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Tuesday, July 27, 1999

Asia tensions undermining global security: Akashi


Staff writer

KYOTO -- A global disarmament meeting opened Tuesday in Kyoto with warnings from former U.N. UndersecretaryGeneral Yasushi Akashi that the international security situation is unraveling because of tensions in Asia and growing friction between Moscow and Washington.

In his keynote address to the Fourth United Nations Conference on Disarmament Issues, which includes 60 representatives from 24 countries, Akashi presented the key recommendations of the Tokyo Forum, which concluded Sunday.

Participants at that forum included arms control experts, academics and diplomats seeking to revive stalled disarmament talks and explore Asian security issues.

A report that came out of the forum calls on the United States and Russia to make a renewed effort to revive the stalled Strategic Arms Reduction Treaty (START) II negotiations.

It also says relations between the U.S. and China were deteriorating and unstable, a point echoed by Akashi, who said China's current political situation was not conducive to confidence building.

"Some may view our report as alarmist," said Akashi. "But the forum members agreed that the world will be more chaotic in the coming years."

The Tokyo Forum report offers 17 key recommendations for achieving disarmament goals.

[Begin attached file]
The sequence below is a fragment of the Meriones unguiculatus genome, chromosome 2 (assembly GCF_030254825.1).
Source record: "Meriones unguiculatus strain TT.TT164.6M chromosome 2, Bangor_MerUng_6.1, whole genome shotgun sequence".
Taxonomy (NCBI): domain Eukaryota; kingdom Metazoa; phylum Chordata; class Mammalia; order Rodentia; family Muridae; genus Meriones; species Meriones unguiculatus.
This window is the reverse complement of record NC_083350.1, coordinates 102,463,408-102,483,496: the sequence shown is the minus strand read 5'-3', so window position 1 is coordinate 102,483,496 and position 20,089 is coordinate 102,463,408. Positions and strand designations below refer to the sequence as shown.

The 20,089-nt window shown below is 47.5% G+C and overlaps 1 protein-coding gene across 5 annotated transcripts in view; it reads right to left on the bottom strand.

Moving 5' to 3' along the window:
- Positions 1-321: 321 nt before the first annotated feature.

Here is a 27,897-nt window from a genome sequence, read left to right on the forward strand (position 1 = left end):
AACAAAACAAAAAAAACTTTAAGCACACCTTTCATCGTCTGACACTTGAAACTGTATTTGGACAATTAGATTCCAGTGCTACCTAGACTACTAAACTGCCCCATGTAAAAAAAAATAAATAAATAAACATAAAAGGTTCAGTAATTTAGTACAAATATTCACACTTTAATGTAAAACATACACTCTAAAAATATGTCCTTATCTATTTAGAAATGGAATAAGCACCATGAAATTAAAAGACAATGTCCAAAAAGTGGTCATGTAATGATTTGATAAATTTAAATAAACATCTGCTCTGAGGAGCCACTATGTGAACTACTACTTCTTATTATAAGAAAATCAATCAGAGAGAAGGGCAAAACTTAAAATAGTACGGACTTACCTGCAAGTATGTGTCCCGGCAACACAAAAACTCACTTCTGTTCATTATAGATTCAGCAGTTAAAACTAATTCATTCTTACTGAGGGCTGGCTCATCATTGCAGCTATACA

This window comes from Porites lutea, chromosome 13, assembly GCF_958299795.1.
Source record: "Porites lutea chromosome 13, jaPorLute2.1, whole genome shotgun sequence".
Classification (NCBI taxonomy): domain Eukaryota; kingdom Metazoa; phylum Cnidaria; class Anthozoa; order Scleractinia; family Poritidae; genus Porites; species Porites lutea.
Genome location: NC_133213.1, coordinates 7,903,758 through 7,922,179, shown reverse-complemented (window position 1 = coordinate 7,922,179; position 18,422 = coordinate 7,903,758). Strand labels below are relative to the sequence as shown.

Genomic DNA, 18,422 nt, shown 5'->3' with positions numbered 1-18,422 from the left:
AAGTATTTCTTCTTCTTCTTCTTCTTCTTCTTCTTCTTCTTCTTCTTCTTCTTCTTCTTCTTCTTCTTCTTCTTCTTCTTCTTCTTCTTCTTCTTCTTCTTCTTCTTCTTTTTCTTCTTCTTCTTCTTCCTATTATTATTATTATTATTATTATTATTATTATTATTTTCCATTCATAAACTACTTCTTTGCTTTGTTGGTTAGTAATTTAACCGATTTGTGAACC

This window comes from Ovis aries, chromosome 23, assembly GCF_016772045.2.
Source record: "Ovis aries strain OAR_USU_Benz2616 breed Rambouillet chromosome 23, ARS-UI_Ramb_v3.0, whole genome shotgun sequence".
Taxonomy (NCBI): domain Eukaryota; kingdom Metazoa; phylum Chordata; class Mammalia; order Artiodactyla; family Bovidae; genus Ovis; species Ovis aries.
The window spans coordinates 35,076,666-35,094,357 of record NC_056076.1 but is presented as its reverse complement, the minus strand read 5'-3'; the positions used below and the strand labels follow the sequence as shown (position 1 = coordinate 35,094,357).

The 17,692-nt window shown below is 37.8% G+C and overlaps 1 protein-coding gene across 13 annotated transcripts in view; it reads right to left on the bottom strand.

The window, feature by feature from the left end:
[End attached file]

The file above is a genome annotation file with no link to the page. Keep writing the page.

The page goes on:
Foremost among these is ratification of the Comprehensive Test Ban Treaty by the U.S., Russia, China, India, Pakistan, North Korea and Israel.

Other recommendations include the control of nuclear materials such as plutonium and uranium stocks, and the adoption of various verification measures.

"Zero nuclear weapons is the ultimate goal," Akashi said.

Many of the above recommendations were discussed in the Tuesday afternoon plenary sessions of the Kyoto conference.

In addition, participants touched on a wide range of related subjects, including security in Northeast Asia, piracy on the South Pacific and the role of nongovernmental organizations in nuclear disarmament talks.

Several speakers suggested that the only way to maintain security in the region is to create a multilateral forum to discuss security issues such as nuclear warheads, biological and chemical weapons, and stricter monitoring of the sale and transport of nuclear materials.

While sponsored by the United Nations, conference participants are attending in a personal, rather than a professional, capacity. Included are representatives from India and Pakistan, as well as Japan, China, the U.S. and South Korea. North Korean delegates were invited but declined, U.N. officials said.

The conference finishes Friday.



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